We Spoke With Pakistani Teachers About How The Revised CIE Grades Have Made Their Lives Worse

By Anusheh Tanveer | 28 Aug, 2020

Revised CIE grades were widely demanded but now they’re causing another problem

On 11th August, the Cambridge International Examination (CIE) board announced their annual O and A Level results. Unfortunately, their results were widely rejected for being unfair by students all over Pakistan, and beyond.

 

Ever since the day CIE announced its results  for O and A Levels, there had been a massive uproar from Pakistani students

With CIE having announced earlier that examination for the May/June 2020 session had been cancelled because of the ongoing coronavirus pandemic, it was also announced that results would be based on predicted grades. There were concerns as to how that will pan out and, to no one’s shock, this unprecedented manner of giving grades in these unprecedented times backfired real bad.

Overall, it was a frustrating experience for many A and B grade students, who tried their hardest to maintain those grades and received D’s, E’s, and even U’s.

 

However, some are very glad to have received the grades they did, knowing that if they gave the actual paper, they may have done much worse.

 

In response to the backlash, it was announced that grades would be reviewed and the new ones would be based on grade estimates that teachers had sent to the Cambridge Board for the Board to be able to give “predicted grades”

These new “revised grades” were announced on August 17 and now let’s talk about why that is much worse than the earlier grades. 

Source: Getty Images / economist.com

Now, school teachers are at the forefront, being held responsible for the grades their students received. These teachers gave predicted grades to the Board based on a strict criteria around students’ performance of the whole year and had teachers played unfair, there was a strong chance things could go wrong since this was the first year that these predicted grades were going to be taken much more seriously, given that no actual examination were being conducted.

 

So we spoke to Pakistani teachers about how the CIE revised grades affected them even more than before

“Yes, most teachers will face some degree of backlash because no student nor parent is willing to admit that they or their child are in fact a C or D student, especially considering that they did not sit for the exams,” said an O-Level Pakistan Studies teacher.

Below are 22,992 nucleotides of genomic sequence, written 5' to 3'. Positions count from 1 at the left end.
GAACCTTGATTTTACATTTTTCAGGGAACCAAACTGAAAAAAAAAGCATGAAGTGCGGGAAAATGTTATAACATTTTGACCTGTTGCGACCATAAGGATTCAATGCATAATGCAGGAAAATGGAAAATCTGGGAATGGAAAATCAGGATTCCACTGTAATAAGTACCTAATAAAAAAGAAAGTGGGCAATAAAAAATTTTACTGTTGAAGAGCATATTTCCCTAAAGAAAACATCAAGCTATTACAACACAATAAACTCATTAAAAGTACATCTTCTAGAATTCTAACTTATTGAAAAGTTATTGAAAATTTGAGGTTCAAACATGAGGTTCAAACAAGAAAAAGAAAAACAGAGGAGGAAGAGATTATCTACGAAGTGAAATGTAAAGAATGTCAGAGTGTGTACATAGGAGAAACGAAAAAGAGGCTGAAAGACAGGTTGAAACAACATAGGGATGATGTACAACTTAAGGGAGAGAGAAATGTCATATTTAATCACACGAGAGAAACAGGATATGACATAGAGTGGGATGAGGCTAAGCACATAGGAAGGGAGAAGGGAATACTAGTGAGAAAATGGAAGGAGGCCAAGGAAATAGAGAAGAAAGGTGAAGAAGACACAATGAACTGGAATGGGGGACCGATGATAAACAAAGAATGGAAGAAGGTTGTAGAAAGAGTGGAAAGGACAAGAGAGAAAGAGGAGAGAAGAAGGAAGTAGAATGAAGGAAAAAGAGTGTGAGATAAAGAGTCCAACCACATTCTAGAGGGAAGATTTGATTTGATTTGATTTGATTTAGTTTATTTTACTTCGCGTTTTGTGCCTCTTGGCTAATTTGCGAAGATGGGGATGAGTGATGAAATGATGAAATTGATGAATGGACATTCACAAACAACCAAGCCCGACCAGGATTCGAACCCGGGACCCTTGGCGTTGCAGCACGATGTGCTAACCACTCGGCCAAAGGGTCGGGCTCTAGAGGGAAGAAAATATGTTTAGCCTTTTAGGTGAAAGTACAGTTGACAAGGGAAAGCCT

An A-Level English General teacher explained that in normal circumstances, “students have no connection and are in no way aware of who graded their paper and so their anger can only bounce back into themselves.”

“We were told to ignore our personal ties with the same students we taught for years and grade them with no bias. Now, we are put in a position where we may have to explain ourselves to those same students”, said another. 

 

 

Teachers aren’t too happy with the revised CIE grades either, naturally

Teachers did point out that although their grading was fair and based on the Cambridge criteria they now feel that their reputations in the education industry may now be at risk because of resentful students who received less than satisfactory grades.

 

Although not much can be done to escape the revised CIE grades, we wonder what the actual grading criteria was for CIE and what went wrong in the first place with their original grading getting so fudged

An O-Level teacher assured saying, “I can guarantee that the predicted grades sent in by my institution, at least, were not inaccurate, it was Cambridge’s grading algorithm that was the problem”.

“The results generated by schools were not products of overnight decisions but were carefully considered, debated, and discussed in numerous meetings with multiple stakeholders.” said another O-Level teacher.

Moreover, another teacher highlighted that, “the algorithm CIE used was based on past examinations which were undoubtedly unfair because there has never been any guarantee that this year’s exams would have had the same result as the previous year’s for a specific school” 

Calling CIE a scammer when mastermind's best buddy played a major role by getting right to predict the grades before CIE gives a final decision😡😡😡😡😡 and Destroying many life INDIRECTLY😡😡😡😡

Gepostet von Naushin Nauar Disha am Donnerstag, 13. August 2020

 

It’s understandable that, given the circumstances, CIE revised grades was all that could be done, some Pakistani teachers actually have very interesting recommendations as to how we could avoid this mess in the future

“Considering the blunders they’ve made, I would have stuck to the grades the teachers gave and informed all candidates and institutes that I was doing so, so as to avoid any ghich pich”, expressed one Economics O & A-level teacher.

Another stated, “If I were Cambridge I would have done away with failing grades and awarded candidates with As, Bs, and Cs.” 

“Well considering the circumstances, I would have given a pass to all candidates. When you have students holed up in their houses, mourning the loss of loved ones, unable to give papers, or even maintain a steady schedule, it is unrealistic to think that they can be judged based on a handful on online assignments and results from when they were less concerned thirteen-year-olds”  said an A-Level teacher. 

To conclude, we’d have to agree with this teacher, who made a fair point, saying, “CIE should have informed schools and teachers earlier that whatever predicted grades were being sent out could be shared with students” By doing this miscommunication could have been avoided. 

We wish the teachers and students best of luck with their reviewed grades.

 

 


Cover image via: Mohammad Asim / dawn.com

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